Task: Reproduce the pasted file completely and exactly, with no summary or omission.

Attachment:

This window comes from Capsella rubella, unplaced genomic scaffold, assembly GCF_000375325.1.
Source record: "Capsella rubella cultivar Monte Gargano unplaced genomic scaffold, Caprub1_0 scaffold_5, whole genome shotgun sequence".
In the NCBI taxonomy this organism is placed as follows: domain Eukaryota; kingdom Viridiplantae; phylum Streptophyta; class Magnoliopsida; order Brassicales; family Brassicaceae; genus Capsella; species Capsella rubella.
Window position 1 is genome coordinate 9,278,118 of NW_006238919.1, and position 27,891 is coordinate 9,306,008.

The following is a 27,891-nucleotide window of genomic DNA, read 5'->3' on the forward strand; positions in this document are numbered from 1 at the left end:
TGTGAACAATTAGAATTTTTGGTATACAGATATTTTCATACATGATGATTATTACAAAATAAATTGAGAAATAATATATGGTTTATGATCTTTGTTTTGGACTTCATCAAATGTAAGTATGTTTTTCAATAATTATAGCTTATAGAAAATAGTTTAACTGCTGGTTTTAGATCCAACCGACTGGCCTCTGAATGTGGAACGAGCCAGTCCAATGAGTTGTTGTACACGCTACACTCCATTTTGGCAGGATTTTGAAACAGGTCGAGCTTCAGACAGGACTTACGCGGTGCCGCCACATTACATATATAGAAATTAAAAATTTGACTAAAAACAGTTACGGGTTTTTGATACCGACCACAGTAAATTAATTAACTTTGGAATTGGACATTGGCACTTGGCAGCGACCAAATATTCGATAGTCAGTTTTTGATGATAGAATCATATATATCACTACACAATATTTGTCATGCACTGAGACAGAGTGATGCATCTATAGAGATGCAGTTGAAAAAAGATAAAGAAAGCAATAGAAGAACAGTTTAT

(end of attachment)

This window comes from Capsella rubella, unplaced genomic scaffold, assembly GCF_000375325.1.
Source record: "Capsella rubella cultivar Monte Gargano unplaced genomic scaffold, Caprub1_0 scaffold_5, whole genome shotgun sequence".
In the NCBI taxonomy this organism is placed as follows: domain Eukaryota; kingdom Viridiplantae; phylum Streptophyta; class Magnoliopsida; order Brassicales; family Brassicaceae; genus Capsella; species Capsella rubella.
Window position 1 is genome coordinate 9,278,118 of NW_006238919.1, and position 27,891 is coordinate 9,306,008.

The following is a 27,891-nucleotide window of genomic DNA, read 5'->3' on the forward strand; positions in this document are numbered from 1 at the left end:
TGTGAACAATTAGAATTTTTGGTATACAGATATTTTCATACATGATGATTATTACAAAATAAATTGAGAAATAATATATGGTTTATGATCTTTGTTTTGGACTTCATCAAATGTAAGTATGTTTTTCAATAATTATAGCTTATAGAAAATAGTTTAACTGCTGGTTTTAGATCCAACCGACTGGCCTCTGAATGTGGAACGAGCCAGTCCAATGAGTTGTTGTACACGCTACACTCCATTTTGGCAGGATTTTGAAACAGGTCGAGCTTCAGACAGGACTTACGCGGTGCCGCCACATTACATATATAGAAATTAAAAATTTGACTAAAAACAGTTACGGGTTTTTGATACCGACCACAGTAAATTAATTAACTTTGGAATTGGACATTGGCACTTGGCAGCGACCAAATATTCGATAGTCAGTTTTTGATGATAGAATCATATATATCACTACACAATATTTGTCATGCACTGAGACAGAGTGATGCATCTATAGAGATGCAGTTGAAAAAAGATAAAGAAAGCAATAGAAGAACAGTTTAT